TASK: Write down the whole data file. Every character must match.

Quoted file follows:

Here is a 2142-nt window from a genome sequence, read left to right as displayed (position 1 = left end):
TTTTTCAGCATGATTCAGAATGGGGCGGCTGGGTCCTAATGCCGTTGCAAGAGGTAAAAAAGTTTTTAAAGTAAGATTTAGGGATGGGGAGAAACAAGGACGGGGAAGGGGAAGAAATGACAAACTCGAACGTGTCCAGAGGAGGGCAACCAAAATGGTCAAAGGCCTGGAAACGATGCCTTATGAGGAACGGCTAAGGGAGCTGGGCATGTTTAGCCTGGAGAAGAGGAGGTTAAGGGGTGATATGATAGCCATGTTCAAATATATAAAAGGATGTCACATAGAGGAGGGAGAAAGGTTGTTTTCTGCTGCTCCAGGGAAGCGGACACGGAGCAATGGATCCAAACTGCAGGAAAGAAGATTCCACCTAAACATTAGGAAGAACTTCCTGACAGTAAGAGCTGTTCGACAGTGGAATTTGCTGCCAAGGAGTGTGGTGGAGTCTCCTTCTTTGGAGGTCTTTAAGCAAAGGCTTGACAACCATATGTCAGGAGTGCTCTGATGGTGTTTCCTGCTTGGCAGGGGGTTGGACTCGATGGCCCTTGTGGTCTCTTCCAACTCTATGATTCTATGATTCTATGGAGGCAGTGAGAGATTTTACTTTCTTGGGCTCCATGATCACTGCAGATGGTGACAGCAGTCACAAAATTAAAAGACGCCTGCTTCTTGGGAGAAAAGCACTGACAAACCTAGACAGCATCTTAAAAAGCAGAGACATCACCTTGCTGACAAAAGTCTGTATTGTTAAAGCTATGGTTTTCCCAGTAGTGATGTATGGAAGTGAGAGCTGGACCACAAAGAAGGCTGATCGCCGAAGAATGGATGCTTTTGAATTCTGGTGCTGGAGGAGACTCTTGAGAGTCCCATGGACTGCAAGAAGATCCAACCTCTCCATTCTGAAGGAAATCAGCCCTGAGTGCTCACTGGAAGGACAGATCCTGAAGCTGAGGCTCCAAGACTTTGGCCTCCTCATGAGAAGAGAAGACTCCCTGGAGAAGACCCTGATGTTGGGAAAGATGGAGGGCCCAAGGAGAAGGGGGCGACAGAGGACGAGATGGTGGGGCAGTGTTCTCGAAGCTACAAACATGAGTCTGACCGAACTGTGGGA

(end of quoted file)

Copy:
Here is a 2142-nt window from a genome sequence, read left to right as displayed (position 1 = left end):
TTTTTCAGCATGATTCAGAATGGGGCGGCTGGGTCCTAATGCCGTTGCAAGAGGTAAAAAAGTTTTTAAAGTAAGATTTAGGGATGGGGAGAAACAAGGACGGGGAAGGGGAAGAAATGACAAACTCGAACGTGTCCAGAGGAGGGCAACCAAAATGGTCAAAGGCCTGGAAACGATGCCTTATGAGGAACGGCTAAGGGAGCTGGGCATGTTTAGCCTGGAGAAGAGGAGGTTAAGGGGTGATATGATAGCCATGTTCAAATATATAAAAGGATGTCACATAGAGGAGGGAGAAAGGTTGTTTTCTGCTGCTCCAGGGAAGCGGACACGGAGCAATGGATCCAAACTGCAGGAAAGAAGATTCCACCTAAACATTAGGAAGAACTTCCTGACAGTAAGAGCTGTTCGACAGTGGAATTTGCTGCCAAGGAGTGTGGTGGAGTCTCCTTCTTTGGAGGTCTTTAAGCAAAGGCTTGACAACCATATGTCAGGAGTGCTCTGATGGTGTTTCCTGCTTGGCAGGGGGTTGGACTCGATGGCCCTTGTGGTCTCTTCCAACTCTATGATTCTATGATTCTATGGAGGCAGTGAGAGATTTTACTTTCTTGGGCTCCATGATCACTGCAGATGGTGACAGCAGTCACAAAATTAAAAGACGCCTGCTTCTTGGGAGAAAAGCACTGACAAACCTAGACAGCATCTTAAAAAGCAGAGACATCACCTTGCTGACAAAAGTCTGTATTGTTAAAGCTATGGTTTTCCCAGTAGTGATGTATGGAAGTGAGAGCTGGACCACAAAGAAGGCTGATCGCCGAAGAATGGATGCTTTTGAATTCTGGTGCTGGAGGAGACTCTTGAGAGTCCCATGGACTGCAAGAAGATCCAACCTCTCCATTCTGAAGGAAATCAGCCCTGAGTGCTCACTGGAAGGACAGATCCTGAAGCTGAGGCTCCAAGACTTTGGCCTCCTCATGAGAAGAGAAGACTCCCTGGAGAAGACCCTGATGTTGGGAAAGATGGAGGGCCCAAGGAGAAGGGGGCGACAGAGGACGAGATGGTGGGGCAGTGTTCTCGAAGCTACAAACATGAGTCTGACCGAACTGTGGGA